What is the significance of calling the novel Tess of the D’Urbervilles when its protagonist is in fact Tess Durbeyfield?
How does the use of a protagonist’s name for the title (as opposed to a title such as The Woodlanders or The Return of the Native) shape the way the reader approaches this book?
What does the subtitle “A Pure Woman Faithfully Presented” imply? Do you feel Hardy keeps his promise? What is suggested by the division into seven books which present a sequence from “The Maiden” and “Maiden No More” to “Fulfillment”?
What does Hardy claim in his preface to the fifth edition had been his intentions in writing this novel? By his account, for what had he been criticized?
What does he find unfair about anonymous reviews? What does he think may be the value of a novel in shifting public opinion?
I The Maiden
What effect is created by the fact that the novel opens with a scene in which Tess’s father encounters the parson, rather than with one which concerns Tess herself?
What information does the parson give John Durbeyfield, and how does the latter respond to it?
What significance does the parson find in the fact that the D’Urbervilles have declined in rank and fortune?
Would the Victorian reader have been expected to consider Tess’s lineage significant? What theories of the day would have prompted concern with “degeneration”?
Based on this chapter, does the reader expect a good outcome to the story which follows?
What pleasant village May Day custom is described? What seems to be the symbolism associated with the event?
Among the celebrating women, which category of women does the narrator single out as grotesque and pathetic, and thus irrelevant to the festivities? By contrast, how is Tess described?
With whom does Tess fail to dance at the rustic celebration? Why do you think the author includes this incident?
What do we learn about the Durbeyfields’ home situation? How many children are in the family, and where is Tess among them?
How does Joan Durbeyfield respond to the news that her husband’s family may have had aristocratic connections? What are we to think of the reactions of John Durbeyfield and his wife to this claim?
Why does the narrator tell us that Tess’s handsome appearance has been inherited from her mother, rather from her father’s line which had included the D’Urbervilles? Are there implications to this distinction?
Where does Tess go in search of her father, mother and brother Abraham?
What view of the news does Joan give her neighbors at the local bar?
What is the effect of the narrator’s references to Mr. Durbeyfield as Sir John?
What do we learn from Joan’s conversation with her husband? (fails to consult Tess in her plans)
What prompts her to imagine that her daughter will make a wealthy marriage? (vanity and stupidity) What reference work has she consulted to confirm her view? What self-evident facts are she ignoring in her fantasies?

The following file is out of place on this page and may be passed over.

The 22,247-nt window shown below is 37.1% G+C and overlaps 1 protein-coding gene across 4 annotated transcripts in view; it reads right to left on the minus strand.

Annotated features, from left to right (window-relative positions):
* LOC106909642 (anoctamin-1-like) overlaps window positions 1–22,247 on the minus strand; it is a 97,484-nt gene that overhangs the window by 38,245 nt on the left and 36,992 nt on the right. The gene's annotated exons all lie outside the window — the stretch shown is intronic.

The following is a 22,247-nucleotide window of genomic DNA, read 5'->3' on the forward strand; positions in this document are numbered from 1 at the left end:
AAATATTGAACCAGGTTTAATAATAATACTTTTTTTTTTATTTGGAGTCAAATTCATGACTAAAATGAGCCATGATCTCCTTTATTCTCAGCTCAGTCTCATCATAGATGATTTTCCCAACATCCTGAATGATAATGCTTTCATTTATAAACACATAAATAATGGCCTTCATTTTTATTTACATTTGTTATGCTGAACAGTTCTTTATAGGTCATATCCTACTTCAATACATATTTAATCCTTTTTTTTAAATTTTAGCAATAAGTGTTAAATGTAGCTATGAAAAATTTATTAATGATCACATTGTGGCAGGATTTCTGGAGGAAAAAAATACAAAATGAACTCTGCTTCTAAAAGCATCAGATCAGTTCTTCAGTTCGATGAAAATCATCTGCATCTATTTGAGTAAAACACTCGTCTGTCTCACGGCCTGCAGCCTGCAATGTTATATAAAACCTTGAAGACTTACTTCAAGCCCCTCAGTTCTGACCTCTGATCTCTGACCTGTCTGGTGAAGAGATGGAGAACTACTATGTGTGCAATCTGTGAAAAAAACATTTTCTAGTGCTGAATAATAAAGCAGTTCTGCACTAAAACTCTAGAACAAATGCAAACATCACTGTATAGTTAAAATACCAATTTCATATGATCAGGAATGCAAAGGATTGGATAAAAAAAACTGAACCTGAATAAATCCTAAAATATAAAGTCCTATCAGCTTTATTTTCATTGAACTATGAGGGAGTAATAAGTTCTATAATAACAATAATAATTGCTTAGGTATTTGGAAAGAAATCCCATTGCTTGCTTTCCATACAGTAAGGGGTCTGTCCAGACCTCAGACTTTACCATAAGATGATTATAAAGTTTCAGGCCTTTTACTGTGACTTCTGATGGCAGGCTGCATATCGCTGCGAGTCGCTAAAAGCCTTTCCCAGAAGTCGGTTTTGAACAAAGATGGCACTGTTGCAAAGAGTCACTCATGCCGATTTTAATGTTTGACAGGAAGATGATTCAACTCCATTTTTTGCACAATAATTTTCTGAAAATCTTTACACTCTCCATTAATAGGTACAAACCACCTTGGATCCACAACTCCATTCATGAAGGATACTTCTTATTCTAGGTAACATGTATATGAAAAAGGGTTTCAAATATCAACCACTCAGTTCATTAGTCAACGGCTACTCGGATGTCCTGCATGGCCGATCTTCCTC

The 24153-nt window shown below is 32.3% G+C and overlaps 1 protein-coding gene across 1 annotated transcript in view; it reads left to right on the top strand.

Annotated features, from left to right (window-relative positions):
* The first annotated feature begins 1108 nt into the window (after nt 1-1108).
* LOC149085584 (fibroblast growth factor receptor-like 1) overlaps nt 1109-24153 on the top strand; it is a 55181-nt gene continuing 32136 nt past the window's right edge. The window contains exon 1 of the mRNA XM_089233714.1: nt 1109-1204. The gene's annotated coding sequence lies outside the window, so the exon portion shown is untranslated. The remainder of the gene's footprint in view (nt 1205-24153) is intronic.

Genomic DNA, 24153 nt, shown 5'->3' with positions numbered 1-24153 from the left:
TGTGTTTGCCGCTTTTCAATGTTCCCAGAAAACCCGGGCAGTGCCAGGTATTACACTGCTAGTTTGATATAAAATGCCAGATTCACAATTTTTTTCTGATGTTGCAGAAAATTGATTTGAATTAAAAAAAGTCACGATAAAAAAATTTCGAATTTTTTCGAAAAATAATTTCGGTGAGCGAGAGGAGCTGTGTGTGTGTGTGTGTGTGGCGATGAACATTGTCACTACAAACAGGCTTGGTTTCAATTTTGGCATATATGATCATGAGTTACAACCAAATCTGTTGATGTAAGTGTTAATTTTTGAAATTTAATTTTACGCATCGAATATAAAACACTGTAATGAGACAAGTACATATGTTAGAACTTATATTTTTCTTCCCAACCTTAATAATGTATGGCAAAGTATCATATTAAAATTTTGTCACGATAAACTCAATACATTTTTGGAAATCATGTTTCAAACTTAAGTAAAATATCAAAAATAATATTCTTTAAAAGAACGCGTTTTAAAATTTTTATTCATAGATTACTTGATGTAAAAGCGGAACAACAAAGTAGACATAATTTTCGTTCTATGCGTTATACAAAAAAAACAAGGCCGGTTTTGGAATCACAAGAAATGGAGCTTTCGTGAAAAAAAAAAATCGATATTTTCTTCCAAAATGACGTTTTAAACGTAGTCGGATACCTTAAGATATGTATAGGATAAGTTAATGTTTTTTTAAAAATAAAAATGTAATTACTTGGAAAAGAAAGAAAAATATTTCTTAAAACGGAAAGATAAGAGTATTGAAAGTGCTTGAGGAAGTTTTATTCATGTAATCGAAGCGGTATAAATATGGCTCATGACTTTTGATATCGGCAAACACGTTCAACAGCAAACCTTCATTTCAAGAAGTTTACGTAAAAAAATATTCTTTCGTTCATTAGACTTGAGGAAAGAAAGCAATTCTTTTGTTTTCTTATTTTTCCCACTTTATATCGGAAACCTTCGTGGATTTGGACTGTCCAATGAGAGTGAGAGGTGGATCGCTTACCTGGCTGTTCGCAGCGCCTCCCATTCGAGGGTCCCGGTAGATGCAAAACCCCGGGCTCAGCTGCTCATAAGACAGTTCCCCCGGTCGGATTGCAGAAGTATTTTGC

What suspicions and advice are offered by the neighbors? Why do you think the narrator includes these? (even inexperienced farm workers understand that wealthy landowners expect to engage in sex with their social inferiors outside of marriage)
Why is Tess, rather than her father or mother, forced to make a nighttime journey to the market? Could her parents have prevented the episode which follows?
What views does Tess express to her brother about the world in which they live? (a blighted planet) What would this seem to suggest about her character? About the novel’s likely outcome?
What causes the death of Prince? Whom does Tess blame for this outcome? What effect on the family’s livelihood will the loss of their horse bring about?
When her mother suggests that she should go to seek favor and money from a supposed distant relative who is unaware of their existence, what does Tess say she would rather do?
Would hers have been a practical suggestion? What has been Tess’s ambition, and could she have obtained this under the conditions of the time? (to be a teacher)
Which of her mother’s plans does she specifically disavow? (marriage to a wealthy distant relative) What are her father’s reasons for discouraging this effort, and are his objections based on reality?
What emotions prompt Tess to accede to her parent’s wishes?
What role has Tess fulfilled toward her younger siblings? What have we learned of her character thus far?
In general, how are the working people and rural laborers of the novel presented? Are they stereotyped? Seen from a middle-class perspective?
How is the D’Urberville property described? (“like the last coin issued from the Mint”) Are there features of its appearance which seem ominous?
What does the narrator tell us about the means by which the estate and title were gained? (Mr. Stoke a former money-lender who chose a name and crest arbitrarily from the heraldic books) Are the current D’Urbervilles and the Durbeyfield family in fact related?
How is Alec described on his first meeting with Tess? Are the statements which he makes to her truthful? (states that his mother can’t be seen in order to prevent Tess from meeting her) What seems to be his motives?